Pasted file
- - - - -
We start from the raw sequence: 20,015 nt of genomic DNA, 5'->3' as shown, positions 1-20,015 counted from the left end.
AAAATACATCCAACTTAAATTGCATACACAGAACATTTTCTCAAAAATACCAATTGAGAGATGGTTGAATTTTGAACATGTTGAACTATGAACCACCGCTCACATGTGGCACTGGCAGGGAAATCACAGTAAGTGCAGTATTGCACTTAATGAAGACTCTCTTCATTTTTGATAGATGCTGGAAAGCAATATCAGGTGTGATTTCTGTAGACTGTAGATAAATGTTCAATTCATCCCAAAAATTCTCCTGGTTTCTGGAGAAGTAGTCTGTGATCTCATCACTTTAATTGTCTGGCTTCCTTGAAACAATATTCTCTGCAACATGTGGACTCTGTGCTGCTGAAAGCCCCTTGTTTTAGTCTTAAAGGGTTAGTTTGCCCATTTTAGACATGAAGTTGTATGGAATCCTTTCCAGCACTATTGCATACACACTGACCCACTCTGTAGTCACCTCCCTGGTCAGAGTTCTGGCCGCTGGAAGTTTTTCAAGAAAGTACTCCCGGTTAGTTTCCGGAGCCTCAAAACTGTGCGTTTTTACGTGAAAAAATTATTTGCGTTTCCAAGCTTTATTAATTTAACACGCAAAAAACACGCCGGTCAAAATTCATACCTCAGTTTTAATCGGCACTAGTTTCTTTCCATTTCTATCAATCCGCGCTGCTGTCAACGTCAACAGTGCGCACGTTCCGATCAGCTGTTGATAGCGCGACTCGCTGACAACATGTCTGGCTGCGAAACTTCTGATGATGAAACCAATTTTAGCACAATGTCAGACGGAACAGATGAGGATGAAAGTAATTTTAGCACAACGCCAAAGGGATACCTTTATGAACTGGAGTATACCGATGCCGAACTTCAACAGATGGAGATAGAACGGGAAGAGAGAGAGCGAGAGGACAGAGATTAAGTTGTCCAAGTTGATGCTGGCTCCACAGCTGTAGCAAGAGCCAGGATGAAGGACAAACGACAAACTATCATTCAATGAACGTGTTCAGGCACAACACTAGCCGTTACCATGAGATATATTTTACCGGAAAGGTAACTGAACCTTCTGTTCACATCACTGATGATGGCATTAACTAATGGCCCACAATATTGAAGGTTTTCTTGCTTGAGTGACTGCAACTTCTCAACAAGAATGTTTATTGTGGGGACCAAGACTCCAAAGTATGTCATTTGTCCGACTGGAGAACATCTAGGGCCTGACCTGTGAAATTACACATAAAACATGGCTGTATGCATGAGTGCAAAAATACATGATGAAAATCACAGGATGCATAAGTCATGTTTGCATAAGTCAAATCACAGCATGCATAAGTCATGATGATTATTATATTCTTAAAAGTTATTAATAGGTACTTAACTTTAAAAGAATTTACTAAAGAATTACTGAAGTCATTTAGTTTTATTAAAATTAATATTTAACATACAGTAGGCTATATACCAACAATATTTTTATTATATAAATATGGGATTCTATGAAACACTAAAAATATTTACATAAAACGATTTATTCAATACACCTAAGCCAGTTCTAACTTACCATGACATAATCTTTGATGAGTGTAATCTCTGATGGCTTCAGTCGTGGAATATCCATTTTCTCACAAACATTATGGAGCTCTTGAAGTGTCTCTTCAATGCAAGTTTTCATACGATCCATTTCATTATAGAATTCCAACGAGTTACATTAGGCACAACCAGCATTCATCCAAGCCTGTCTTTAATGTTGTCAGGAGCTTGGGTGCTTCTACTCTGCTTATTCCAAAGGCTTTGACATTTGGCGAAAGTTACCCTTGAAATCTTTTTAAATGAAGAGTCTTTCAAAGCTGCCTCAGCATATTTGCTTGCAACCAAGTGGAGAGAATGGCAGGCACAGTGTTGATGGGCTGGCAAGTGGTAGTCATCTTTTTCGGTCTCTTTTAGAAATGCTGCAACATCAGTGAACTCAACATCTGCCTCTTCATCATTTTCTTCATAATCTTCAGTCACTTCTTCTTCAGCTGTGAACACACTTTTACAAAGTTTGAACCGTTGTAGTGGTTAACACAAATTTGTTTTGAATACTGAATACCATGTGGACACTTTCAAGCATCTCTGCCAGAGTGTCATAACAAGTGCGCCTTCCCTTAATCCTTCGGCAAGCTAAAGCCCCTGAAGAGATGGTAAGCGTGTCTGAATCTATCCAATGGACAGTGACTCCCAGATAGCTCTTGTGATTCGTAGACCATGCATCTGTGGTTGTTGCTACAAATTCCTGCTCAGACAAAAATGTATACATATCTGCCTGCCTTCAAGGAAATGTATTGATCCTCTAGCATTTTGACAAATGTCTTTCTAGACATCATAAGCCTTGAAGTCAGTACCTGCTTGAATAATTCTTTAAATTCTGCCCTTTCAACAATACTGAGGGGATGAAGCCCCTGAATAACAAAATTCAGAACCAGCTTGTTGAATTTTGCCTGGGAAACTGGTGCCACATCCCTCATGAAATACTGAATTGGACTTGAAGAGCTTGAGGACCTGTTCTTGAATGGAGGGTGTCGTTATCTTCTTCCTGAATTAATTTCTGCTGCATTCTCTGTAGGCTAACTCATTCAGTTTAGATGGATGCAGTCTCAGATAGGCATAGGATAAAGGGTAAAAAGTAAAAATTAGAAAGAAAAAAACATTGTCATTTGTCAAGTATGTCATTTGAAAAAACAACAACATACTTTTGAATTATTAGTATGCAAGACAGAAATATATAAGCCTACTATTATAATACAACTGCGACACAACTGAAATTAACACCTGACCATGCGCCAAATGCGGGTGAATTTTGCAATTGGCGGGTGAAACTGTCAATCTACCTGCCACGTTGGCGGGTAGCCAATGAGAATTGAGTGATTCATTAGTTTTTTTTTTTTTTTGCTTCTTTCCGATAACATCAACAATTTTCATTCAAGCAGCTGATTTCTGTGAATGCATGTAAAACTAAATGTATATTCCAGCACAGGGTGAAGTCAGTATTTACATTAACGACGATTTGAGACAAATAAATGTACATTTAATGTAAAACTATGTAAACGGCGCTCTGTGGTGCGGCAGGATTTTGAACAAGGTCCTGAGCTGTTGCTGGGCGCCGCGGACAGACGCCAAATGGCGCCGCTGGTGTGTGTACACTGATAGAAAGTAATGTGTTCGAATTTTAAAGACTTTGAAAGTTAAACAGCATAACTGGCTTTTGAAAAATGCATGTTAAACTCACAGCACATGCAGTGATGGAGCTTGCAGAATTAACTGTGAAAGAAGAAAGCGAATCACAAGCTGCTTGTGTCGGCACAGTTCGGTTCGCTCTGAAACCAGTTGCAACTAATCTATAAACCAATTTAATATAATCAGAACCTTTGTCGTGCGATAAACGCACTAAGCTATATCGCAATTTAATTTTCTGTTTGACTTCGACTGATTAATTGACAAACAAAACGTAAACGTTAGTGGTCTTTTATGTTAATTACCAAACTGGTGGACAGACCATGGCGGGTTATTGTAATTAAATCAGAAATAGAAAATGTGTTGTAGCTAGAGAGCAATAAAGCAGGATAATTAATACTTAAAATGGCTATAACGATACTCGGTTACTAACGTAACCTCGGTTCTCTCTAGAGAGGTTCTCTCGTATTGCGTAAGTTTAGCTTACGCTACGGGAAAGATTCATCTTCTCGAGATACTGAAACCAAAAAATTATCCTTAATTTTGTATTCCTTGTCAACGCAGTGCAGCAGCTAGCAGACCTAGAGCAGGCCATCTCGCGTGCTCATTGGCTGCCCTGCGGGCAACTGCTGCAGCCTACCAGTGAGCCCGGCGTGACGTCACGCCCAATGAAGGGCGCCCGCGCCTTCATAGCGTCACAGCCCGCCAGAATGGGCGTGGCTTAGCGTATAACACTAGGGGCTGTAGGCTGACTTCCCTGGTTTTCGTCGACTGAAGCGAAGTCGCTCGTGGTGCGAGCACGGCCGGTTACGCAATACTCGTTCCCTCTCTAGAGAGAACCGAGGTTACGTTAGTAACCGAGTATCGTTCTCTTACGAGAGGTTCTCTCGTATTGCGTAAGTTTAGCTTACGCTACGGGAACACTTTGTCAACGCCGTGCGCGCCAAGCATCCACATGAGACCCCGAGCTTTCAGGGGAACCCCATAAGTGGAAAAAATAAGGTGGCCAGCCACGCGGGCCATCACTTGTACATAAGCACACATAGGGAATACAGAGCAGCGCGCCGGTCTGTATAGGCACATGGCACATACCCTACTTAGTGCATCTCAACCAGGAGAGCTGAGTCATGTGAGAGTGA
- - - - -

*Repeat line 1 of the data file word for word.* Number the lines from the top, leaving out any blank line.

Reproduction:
We start from the raw sequence: 20,015 nt of genomic DNA, 5'->3' as shown, positions 1-20,015 counted from the left end.